So I want to build on what you said about consumer confusion. I hear a lot of questions from consumers about what's going on on the form itself. We've seen headlines where we don't have enough farm labor. We see other headlines where they're moving to more automation. We see headlines where you know, farmers are now asking there their teams Ah, their crews to wear masks. What's going on? And what are you doing differently with this pandemic then you were doing six months ago?

Chris:   6:43
Well, we've,  we've kind of asked our employees and all our employees are either family or local neighbors helpers. We don't have anybody that traveled a long distance. So it's in our within our community way. Have not seen, uh, we only have one case of the Corona virus within Juniata County as of today. And so we're asking our bullies to to really do the social disclosing that everyone else is doing come to work, work best again together because it requires a team work effect. But yet just trying to be smart about how we go about it wear a lot of times were a mask for dust. Some of our employees I need to have a mass because there you know, the dust in the barn sometimes gets to him But, um, you know, washing her hands and we use a lot of disinfect on the farm anyhow, so we're constantly, you know, So we haven't really changed much there, but we've kind of asked our employees to really think about, uh, when they go home. Um, you know, if you don't need to go out, don't go out. We need you. During this time, we need yourself to work.

Chris:   0:00
It's important that where others are not able to go out and work because the business is air, not life sustaining. We have a life sustaining business, and so, uh, I think a little bit Maura, about you have to come to work. We need you here. You're part of this, this bigger picture. And so, um, really trying to protect yourself. And then we have a protective arm, and so we can continue to be able to put out the the pigs that they're more hand and other point products for people to be able to the joy during this time where things were just a little unsettled.

Phil:   8:41
So you mentioned before some of the challenges. What do you consider the number one challenge? Is it? You know, the truck's getting the pork to the supermarkets. Is that really what's holding up everything? Or there's some other challenges that farmers and retailers need to address.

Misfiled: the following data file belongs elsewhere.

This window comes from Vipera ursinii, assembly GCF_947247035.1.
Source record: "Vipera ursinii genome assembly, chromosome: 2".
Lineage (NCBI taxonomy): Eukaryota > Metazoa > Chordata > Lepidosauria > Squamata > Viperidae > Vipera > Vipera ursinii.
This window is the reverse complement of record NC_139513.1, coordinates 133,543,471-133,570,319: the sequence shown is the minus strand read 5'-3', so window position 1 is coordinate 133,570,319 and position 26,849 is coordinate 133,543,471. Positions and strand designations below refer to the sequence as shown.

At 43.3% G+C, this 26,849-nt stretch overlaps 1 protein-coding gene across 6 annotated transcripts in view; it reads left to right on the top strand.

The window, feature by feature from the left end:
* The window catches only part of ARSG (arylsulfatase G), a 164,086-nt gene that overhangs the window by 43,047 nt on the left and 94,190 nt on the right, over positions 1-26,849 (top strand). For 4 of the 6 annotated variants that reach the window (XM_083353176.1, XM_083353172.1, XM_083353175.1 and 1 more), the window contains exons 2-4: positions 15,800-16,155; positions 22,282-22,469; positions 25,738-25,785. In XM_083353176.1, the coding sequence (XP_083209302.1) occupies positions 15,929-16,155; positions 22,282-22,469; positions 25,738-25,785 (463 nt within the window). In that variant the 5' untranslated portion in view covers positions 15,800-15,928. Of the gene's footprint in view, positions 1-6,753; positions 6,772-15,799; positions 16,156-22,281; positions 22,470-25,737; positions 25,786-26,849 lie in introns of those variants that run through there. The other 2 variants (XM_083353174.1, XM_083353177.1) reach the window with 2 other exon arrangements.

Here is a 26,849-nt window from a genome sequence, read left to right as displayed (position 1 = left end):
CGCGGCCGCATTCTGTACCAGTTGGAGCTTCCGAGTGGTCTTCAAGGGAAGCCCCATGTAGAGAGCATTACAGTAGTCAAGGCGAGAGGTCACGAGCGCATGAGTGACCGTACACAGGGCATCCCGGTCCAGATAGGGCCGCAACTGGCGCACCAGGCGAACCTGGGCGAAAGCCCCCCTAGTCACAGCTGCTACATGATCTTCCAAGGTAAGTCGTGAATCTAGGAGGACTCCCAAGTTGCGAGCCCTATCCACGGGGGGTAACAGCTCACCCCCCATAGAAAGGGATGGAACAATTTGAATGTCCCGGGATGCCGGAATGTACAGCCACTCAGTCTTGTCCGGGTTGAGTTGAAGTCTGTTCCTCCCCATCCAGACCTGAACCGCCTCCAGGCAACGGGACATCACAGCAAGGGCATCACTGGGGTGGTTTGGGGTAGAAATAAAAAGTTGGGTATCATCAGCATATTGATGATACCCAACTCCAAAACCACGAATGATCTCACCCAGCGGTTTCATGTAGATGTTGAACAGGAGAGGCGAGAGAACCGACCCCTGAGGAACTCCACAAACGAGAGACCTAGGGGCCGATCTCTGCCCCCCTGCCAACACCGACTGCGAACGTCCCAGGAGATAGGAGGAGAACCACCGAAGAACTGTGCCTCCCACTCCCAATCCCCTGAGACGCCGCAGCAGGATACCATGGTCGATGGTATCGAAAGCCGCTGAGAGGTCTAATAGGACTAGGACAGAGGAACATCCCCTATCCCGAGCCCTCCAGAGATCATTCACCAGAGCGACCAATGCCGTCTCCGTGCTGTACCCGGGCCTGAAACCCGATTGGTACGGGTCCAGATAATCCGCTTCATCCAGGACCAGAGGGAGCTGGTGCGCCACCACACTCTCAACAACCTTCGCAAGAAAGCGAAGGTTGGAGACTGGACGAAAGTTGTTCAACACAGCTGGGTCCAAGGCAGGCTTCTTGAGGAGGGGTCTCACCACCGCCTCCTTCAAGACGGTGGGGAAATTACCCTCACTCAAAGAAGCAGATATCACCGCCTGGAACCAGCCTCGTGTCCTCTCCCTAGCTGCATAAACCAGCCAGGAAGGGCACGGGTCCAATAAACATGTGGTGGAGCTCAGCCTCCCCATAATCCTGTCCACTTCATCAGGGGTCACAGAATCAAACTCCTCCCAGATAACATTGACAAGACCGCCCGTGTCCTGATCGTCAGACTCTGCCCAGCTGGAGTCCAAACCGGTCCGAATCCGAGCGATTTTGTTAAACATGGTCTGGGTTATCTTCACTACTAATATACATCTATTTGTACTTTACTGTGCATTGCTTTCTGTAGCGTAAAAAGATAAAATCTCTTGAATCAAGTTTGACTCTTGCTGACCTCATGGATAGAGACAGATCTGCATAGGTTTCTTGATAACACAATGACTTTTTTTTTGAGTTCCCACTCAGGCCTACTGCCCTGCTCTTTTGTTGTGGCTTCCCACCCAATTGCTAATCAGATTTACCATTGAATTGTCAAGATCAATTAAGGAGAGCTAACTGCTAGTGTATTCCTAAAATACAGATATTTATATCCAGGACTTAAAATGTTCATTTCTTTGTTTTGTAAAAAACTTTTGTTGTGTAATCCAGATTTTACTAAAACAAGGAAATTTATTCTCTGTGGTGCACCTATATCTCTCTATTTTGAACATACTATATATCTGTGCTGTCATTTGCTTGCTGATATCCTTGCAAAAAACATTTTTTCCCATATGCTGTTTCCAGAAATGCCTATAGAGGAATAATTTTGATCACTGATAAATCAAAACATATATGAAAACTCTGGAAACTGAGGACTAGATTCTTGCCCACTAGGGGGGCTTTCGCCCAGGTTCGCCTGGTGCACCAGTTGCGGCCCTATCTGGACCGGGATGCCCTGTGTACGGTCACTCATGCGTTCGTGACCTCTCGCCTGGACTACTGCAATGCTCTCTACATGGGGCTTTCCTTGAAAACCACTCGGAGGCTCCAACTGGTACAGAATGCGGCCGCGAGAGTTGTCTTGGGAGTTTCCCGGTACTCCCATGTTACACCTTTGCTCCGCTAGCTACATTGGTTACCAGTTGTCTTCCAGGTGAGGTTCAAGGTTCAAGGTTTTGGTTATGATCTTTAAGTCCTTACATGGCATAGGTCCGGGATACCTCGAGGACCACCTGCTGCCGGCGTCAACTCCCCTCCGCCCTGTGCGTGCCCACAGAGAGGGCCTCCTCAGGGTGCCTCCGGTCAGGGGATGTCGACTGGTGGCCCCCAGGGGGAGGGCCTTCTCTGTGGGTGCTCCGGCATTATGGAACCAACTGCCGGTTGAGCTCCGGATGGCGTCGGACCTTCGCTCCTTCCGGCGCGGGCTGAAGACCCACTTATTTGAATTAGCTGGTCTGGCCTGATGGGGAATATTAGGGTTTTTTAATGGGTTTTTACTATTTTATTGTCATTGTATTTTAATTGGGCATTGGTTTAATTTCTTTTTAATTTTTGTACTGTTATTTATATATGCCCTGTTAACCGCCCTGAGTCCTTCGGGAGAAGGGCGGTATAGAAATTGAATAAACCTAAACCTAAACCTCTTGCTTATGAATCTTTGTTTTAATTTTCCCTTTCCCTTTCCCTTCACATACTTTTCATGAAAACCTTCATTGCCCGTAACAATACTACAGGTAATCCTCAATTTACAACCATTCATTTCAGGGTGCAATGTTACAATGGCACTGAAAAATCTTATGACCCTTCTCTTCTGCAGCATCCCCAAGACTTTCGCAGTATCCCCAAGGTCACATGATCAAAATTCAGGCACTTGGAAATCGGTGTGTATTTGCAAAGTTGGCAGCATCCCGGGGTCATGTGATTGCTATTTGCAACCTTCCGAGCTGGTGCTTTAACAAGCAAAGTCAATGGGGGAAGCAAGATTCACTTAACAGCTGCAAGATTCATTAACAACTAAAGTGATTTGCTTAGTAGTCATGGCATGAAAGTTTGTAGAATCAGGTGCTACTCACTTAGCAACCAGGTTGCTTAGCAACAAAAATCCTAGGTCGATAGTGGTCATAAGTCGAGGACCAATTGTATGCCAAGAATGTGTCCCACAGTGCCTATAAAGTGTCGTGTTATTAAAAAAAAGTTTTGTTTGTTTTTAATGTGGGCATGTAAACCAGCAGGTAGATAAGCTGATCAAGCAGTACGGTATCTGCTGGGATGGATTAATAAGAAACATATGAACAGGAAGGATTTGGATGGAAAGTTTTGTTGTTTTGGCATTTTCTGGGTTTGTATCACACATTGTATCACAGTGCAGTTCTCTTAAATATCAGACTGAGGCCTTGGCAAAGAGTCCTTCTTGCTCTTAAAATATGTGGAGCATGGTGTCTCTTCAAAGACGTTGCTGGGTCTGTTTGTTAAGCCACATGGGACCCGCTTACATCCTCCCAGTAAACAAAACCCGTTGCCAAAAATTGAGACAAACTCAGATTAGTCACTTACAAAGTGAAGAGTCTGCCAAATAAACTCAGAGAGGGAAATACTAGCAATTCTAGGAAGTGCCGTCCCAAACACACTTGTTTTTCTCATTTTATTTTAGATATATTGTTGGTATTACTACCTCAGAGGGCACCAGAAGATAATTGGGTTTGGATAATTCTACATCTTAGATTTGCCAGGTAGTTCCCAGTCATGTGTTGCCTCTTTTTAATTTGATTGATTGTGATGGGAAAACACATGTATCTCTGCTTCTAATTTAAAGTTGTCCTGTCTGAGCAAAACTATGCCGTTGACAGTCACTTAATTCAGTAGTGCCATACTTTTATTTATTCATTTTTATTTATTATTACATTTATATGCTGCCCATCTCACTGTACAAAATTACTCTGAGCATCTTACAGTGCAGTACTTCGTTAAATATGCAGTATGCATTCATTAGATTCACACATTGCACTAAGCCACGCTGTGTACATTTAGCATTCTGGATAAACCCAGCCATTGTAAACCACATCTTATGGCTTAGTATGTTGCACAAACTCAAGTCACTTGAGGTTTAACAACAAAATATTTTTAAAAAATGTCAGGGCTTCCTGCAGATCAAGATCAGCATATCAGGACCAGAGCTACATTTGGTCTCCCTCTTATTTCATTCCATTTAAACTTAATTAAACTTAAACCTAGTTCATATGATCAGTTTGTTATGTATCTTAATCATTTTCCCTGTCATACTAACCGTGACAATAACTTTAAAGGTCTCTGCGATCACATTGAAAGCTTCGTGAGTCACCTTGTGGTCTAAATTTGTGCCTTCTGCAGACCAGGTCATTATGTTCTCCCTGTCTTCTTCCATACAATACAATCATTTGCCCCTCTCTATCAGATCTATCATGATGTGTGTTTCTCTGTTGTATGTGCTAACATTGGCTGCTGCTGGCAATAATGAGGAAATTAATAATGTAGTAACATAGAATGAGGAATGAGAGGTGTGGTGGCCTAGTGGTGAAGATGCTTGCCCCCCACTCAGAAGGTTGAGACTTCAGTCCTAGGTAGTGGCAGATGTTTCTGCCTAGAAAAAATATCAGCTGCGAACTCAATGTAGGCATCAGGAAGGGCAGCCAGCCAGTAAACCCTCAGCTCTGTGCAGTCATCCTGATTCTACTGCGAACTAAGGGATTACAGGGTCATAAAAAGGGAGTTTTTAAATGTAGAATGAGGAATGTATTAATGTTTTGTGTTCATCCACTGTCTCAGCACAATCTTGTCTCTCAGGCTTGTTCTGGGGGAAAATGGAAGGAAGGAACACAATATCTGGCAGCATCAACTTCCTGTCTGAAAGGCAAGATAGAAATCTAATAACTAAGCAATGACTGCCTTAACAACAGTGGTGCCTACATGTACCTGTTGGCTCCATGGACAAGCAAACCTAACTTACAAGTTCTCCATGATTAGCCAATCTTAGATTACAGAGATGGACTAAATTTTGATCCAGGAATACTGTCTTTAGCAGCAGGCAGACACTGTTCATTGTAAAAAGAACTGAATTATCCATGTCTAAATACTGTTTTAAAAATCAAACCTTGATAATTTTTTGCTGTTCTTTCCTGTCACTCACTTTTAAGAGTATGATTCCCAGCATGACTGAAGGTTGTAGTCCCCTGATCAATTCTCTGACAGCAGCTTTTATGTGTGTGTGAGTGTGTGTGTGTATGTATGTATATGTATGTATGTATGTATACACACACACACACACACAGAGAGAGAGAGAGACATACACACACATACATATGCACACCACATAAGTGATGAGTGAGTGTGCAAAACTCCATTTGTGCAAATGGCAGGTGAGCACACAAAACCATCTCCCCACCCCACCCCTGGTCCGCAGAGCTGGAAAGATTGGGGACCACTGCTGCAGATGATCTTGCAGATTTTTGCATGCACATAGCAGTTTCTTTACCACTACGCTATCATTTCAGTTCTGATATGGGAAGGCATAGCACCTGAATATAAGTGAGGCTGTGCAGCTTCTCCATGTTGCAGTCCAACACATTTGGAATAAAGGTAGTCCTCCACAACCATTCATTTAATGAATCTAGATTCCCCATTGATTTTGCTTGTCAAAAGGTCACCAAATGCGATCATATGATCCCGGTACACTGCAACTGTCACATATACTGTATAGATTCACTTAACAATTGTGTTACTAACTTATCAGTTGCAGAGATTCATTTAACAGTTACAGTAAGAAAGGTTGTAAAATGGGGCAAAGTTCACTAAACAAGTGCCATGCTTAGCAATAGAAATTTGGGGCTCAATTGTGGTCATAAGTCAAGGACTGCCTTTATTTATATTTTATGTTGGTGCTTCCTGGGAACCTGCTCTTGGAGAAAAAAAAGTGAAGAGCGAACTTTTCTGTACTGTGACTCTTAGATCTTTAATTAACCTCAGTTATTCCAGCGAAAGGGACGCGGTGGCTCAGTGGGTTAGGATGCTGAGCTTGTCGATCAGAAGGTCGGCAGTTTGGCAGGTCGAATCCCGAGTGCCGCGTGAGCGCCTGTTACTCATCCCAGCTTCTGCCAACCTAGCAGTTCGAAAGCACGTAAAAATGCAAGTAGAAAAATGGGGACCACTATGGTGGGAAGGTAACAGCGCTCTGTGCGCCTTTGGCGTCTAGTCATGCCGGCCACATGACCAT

Chris:   9:00
I think right now is a lot of This is a lot of what I call algorithms. I have a friend who has a hardware store, and so, as people buy products, it gets to a where there's only five hammers left. You know, when the 4th 1 has bought it orders nor more hammers right? And and so grocery stores are somewhat set the same way. So when you expect people come in, there's rush on food. All of a sudden, um, you know there's nothing on the shelf because it takes a lot of get that food from the wear outs. There's just distribution onto the shelves. People come by. I think the concern that I have from from the farm side of it is so we have our our processing plants are stockyards and those types of places we need to keep those facilities open and working. So you have a live animal that has to be processed and harvested to be able to get to the warehouses, and to me, that's where my concern is from a farm side is literally that need to make sure that we keep those in police working because, you know, from from Graham sitting this, if we can't get those harvested and processed out to get to a warehouse, that makes a little bit more difficult to get it on the shelf in the grocery store.

Phil:   10:30
Absolutely. Last week on form Food Facts, we talked to Dr Mark Jackwood, who's an expert in poultry, and he reinforced, and I'd like to not to put words in your mouth, but I'd like to hear from your voice. He reinforced that consumers do not have to worry that Covid-19 can be transferred from an animal to a human being. We're hearing a lot of questioning of that. What's going on in the pork world in order to communicate that to consumers?

Chris:   11:06
Well, you know, any time I'm asked, I tell folks that the Corona virus that humans have is not passed, passed through and and looked at research, and I've seen things that people have put out and, you know, right now it's until about scientific data. I know a lot of people don't like to talk about that. But you know, you're looking at what our president's talkingabout the research that they're doing in the data that they have been testing. And so they have actually found folks who have had the Corona virus and they tested their pets and they tested other animals. And they are negative, even when they're in a household of folks who are positive with the current virus. So I think we've been able to document that well enough to know that it doesn't pass from the animals humans to animals. So I think we're good there. And so we just have to keep talking about the things that we know and the things that are important in that you know, we're going to continue. We just wait, just sold our chickens because we raised poultry as well, and they just came in and they took 48,000 birds that process. And right now the poultry industry is just going wild because I'm hearing a $1,000,000 orders that would be in place so that they can get this check in back home shelves and then the people. So it's a great time to be in agriculture. I'm proud to be a farmer because we're actually making a difference right now and and trying to help people be sustainable during this.

Phil:   12:43
Well, Chris, you make a difference every day. Not only you, but every farmer and rancher the set there. So thanks so much for joining us today on farm food fax.

Chris:   12:53
Well, you're welcome. I appreciate the opportunity because this is how we get our message out. Always trying to take advantage of all the opportunities that we have. And I'm just proud to be the pig farmer of the year.

Phil:   13:05
Thanks for listening to today's podcast episode. For more information on all things food and agriculture, please visit us at us farmers and ranchers dot org's.  Also be sure to look for us on Facebook at US farmers and ranchers or on Twitter at USFRA until next time